Cambrian radiation speciation events driven by sea level and redoxcline changes on the Siberian Craton

Andrey Zhuravlev, Rachel Wood*, Fred Bowyer

*Corresponding author for this work

Research output: Contribution to journalArticlepeer-review

Abstract / Description of output

The evolutionary processes of speciation during the Cambrian radiation and their potential extrinsic drivers, such as episodic oceanic oxygenation events, remain unconfirmed. High-resolution temporal and spatial distribution of reef-associated archaeocyath sponge species on the Siberian Craton during the early Cambrian [ca. 528 to 510 million years ago] shows that speciation was driven by increased endemism particularly ca. 521 million years (59.7% endemic species) and 514.5 million years (65.25% endemic species) ago. These mark rapid speciation events after dispersal of ancestors from the Aldan-Lena center of origin to other regions. These speciation events coincided with major sea-level lowstands, which we hypothesize were intervals when relative deepening of the shallow redoxcline permitted extensive oxygenation of shallow waters over the entire craton. This provided oxic corridors for dispersal and allowed the formation of new founder communities. Thus, shallow marine oxygen expansion driven by sea-level oscillations provides an evolutionary driver for sucessive speciation events during the Cambrian radiation.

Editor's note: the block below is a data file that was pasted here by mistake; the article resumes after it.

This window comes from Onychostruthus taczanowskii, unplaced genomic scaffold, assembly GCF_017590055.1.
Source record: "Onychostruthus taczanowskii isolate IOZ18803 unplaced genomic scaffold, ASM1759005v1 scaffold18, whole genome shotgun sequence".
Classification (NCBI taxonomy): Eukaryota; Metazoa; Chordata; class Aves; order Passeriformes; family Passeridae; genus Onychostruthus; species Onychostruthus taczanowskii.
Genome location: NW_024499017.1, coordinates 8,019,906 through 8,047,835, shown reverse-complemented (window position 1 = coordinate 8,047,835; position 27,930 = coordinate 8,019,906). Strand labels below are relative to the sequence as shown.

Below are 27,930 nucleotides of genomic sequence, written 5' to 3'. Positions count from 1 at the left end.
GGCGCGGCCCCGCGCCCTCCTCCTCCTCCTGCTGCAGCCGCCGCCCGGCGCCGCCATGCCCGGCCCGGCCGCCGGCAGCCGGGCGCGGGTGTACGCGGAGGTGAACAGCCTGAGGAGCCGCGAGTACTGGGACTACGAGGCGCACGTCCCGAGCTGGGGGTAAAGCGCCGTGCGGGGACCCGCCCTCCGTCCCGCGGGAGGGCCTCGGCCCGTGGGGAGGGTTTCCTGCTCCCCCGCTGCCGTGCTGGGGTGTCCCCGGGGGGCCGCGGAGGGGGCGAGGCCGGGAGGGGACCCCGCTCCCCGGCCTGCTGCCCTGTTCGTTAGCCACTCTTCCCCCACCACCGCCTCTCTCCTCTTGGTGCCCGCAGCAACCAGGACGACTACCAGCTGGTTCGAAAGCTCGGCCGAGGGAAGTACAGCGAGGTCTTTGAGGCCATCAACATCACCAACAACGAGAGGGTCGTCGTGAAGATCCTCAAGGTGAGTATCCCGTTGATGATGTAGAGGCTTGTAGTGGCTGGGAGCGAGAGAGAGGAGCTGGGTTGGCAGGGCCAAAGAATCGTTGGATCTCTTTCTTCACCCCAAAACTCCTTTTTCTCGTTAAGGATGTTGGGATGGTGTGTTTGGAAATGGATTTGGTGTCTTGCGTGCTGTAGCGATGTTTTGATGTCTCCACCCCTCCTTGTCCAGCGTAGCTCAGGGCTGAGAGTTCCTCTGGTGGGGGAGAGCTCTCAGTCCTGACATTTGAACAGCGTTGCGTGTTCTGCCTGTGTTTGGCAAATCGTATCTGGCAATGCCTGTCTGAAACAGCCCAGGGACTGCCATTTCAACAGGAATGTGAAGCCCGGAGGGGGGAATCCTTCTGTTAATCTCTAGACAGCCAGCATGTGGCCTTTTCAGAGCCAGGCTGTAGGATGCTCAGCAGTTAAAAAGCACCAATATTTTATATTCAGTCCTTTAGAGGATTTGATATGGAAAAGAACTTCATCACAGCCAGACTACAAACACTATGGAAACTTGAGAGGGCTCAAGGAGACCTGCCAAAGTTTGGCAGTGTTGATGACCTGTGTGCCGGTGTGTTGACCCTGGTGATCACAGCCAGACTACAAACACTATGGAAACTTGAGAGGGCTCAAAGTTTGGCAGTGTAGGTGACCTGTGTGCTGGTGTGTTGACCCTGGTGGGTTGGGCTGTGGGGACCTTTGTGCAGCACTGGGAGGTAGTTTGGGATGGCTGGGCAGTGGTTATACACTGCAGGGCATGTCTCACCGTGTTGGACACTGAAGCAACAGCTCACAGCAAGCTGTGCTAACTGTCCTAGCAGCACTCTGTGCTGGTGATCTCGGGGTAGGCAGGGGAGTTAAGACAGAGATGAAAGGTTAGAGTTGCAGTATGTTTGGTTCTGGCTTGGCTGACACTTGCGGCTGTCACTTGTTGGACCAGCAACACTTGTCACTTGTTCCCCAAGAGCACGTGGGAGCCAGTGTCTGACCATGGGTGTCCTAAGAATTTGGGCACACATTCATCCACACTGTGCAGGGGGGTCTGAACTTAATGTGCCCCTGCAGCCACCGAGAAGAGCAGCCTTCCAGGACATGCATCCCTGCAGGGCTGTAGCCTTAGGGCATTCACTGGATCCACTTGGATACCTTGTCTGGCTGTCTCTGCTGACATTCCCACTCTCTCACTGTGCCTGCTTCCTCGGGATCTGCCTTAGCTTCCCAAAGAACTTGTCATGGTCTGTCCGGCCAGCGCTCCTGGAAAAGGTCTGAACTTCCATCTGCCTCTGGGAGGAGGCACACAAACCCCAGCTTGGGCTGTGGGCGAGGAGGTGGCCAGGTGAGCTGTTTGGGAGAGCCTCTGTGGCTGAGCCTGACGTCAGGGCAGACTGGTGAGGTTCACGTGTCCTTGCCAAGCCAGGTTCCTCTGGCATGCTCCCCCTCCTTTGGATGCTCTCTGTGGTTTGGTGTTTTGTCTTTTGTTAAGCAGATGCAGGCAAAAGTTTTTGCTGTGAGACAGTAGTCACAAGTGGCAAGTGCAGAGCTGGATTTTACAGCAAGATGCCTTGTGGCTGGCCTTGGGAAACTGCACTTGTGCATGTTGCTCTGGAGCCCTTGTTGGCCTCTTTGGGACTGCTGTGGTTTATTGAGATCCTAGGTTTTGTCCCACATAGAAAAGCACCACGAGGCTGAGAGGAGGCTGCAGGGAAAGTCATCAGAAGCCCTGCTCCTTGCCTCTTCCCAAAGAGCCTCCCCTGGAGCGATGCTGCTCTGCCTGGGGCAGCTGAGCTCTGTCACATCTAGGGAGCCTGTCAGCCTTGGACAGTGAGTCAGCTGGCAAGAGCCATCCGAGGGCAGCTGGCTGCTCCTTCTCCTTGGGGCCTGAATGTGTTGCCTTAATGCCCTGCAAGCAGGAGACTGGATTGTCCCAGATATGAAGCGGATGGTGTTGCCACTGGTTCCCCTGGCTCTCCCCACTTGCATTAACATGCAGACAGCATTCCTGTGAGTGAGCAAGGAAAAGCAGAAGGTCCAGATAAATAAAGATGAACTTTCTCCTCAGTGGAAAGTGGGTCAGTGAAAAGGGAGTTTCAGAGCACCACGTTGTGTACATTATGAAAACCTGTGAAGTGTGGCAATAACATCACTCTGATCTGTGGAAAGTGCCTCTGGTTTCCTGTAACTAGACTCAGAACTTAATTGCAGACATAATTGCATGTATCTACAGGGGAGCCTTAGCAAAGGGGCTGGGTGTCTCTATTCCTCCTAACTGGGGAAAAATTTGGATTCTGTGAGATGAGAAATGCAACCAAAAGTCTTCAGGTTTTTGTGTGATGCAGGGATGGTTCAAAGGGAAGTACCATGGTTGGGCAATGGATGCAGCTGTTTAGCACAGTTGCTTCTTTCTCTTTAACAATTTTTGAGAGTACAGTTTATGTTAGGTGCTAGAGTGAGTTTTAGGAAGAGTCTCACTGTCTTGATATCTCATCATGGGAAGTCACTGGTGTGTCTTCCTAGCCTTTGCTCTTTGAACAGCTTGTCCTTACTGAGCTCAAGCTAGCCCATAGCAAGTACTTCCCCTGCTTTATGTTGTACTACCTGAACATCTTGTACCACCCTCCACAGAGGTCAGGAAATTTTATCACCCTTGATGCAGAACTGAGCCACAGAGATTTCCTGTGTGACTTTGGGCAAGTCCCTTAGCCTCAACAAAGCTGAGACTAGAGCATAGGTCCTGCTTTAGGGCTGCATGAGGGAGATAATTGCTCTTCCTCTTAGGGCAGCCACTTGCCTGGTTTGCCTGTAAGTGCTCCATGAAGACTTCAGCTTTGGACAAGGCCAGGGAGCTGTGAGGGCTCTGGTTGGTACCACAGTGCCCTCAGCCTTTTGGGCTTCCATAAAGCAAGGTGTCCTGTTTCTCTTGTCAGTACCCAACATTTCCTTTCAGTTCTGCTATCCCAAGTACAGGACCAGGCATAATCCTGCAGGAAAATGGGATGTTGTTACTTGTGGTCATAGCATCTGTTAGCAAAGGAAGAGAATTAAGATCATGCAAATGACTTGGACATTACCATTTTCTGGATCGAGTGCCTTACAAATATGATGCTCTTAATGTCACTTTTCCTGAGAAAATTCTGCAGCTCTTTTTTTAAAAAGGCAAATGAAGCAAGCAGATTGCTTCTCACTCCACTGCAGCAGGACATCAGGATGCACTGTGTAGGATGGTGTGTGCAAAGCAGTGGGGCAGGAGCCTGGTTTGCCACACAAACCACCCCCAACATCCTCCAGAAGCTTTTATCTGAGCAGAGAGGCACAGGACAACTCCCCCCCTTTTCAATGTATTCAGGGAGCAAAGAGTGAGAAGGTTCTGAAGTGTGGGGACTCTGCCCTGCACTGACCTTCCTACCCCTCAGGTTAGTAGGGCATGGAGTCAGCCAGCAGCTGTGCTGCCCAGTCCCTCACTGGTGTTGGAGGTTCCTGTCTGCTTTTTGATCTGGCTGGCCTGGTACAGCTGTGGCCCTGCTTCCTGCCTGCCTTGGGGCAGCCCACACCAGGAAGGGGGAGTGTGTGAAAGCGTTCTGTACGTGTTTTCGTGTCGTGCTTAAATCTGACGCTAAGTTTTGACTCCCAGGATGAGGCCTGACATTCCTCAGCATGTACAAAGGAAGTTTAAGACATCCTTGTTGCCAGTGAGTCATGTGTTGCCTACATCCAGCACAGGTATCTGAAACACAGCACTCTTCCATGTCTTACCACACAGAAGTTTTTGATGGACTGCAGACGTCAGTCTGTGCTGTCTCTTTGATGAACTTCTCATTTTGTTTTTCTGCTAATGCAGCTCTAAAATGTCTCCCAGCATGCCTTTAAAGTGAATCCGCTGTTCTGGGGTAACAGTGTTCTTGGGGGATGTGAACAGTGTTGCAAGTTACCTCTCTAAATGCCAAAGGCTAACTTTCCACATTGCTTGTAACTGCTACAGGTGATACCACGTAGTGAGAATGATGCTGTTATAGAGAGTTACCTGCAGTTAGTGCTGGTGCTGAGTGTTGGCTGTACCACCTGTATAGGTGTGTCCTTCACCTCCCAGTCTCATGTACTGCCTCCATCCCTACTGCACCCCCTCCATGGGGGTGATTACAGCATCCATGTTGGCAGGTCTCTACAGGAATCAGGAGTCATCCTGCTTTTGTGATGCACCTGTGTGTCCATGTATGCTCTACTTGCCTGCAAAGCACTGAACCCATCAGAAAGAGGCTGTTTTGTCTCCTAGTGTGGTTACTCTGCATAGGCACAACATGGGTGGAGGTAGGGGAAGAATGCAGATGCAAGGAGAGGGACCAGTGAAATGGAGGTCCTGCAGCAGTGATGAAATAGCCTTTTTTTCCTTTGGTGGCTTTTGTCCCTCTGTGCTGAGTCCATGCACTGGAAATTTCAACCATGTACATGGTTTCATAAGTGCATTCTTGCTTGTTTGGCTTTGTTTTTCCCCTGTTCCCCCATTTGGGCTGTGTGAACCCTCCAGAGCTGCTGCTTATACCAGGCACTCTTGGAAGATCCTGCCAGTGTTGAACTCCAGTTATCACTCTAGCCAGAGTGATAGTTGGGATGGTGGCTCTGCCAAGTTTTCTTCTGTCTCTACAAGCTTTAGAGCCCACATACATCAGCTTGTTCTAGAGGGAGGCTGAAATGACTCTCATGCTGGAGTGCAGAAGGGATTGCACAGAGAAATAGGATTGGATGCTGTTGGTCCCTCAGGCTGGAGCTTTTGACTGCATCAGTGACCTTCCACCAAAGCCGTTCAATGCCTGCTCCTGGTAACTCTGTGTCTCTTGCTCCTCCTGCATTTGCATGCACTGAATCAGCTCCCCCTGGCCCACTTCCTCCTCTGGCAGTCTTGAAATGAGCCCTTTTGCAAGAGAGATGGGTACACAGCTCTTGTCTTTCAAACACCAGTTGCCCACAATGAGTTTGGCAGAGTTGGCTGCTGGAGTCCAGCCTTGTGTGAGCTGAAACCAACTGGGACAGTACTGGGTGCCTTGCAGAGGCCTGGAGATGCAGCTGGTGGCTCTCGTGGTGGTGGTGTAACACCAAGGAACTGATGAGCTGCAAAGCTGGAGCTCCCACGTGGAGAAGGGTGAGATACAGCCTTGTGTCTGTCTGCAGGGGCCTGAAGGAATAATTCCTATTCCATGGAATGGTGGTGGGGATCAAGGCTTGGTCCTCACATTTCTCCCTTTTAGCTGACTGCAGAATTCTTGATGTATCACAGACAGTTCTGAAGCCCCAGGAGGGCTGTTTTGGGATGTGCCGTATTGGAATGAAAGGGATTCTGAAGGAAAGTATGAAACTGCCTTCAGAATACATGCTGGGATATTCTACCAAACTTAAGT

Original languageEnglish
JournalScience Advances
Volume9
Issue number24
DOIs
Publication statusPublished - 16 Jun 2023

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